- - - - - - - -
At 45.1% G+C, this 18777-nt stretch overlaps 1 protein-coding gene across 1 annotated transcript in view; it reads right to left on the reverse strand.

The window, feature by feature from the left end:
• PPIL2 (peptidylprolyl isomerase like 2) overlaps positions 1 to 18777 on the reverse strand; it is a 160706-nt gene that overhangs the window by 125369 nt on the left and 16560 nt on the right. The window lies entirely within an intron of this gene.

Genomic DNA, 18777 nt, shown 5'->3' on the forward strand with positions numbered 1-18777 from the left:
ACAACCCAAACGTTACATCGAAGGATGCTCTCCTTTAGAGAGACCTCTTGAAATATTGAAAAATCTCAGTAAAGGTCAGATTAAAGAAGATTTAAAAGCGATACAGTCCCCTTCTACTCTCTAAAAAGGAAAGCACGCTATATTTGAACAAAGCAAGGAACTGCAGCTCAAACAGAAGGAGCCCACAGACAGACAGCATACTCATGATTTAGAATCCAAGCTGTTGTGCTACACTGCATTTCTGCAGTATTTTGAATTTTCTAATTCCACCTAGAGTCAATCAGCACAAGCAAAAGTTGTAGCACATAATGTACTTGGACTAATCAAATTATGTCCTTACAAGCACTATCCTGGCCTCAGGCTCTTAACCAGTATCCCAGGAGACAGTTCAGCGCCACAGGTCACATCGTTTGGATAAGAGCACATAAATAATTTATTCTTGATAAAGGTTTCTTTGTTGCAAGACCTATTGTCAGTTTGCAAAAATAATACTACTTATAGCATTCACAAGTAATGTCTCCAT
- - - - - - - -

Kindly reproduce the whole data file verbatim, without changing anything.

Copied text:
At 45.1% G+C, this 18777-nt stretch overlaps 1 protein-coding gene across 1 annotated transcript in view; it reads right to left on the reverse strand.

The window, feature by feature from the left end:
• PPIL2 (peptidylprolyl isomerase like 2) overlaps positions 1 to 18777 on the reverse strand; it is a 160706-nt gene that overhangs the window by 125369 nt on the left and 16560 nt on the right. The window lies entirely within an intron of this gene.

Genomic DNA, 18777 nt, shown 5'->3' on the forward strand with positions numbered 1-18777 from the left:
ACAACCCAAACGTTACATCGAAGGATGCTCTCCTTTAGAGAGACCTCTTGAAATATTGAAAAATCTCAGTAAAGGTCAGATTAAAGAAGATTTAAAAGCGATACAGTCCCCTTCTACTCTCTAAAAAGGAAAGCACGCTATATTTGAACAAAGCAAGGAACTGCAGCTCAAACAGAAGGAGCCCACAGACAGACAGCATACTCATGATTTAGAATCCAAGCTGTTGTGCTACACTGCATTTCTGCAGTATTTTGAATTTTCTAATTCCACCTAGAGTCAATCAGCACAAGCAAAAGTTGTAGCACATAATGTACTTGGACTAATCAAATTATGTCCTTACAAGCACTATCCTGGCCTCAGGCTCTTAACCAGTATCCCAGGAGACAGTTCAGCGCCACAGGTCACATCGTTTGGATAAGAGCACATAAATAATTTATTCTTGATAAAGGTTTCTTTGTTGCAAGACCTATTGTCAGTTTGCAAAAATAATACTACTTATAGCATTCACAAGTAATGTCTCCAT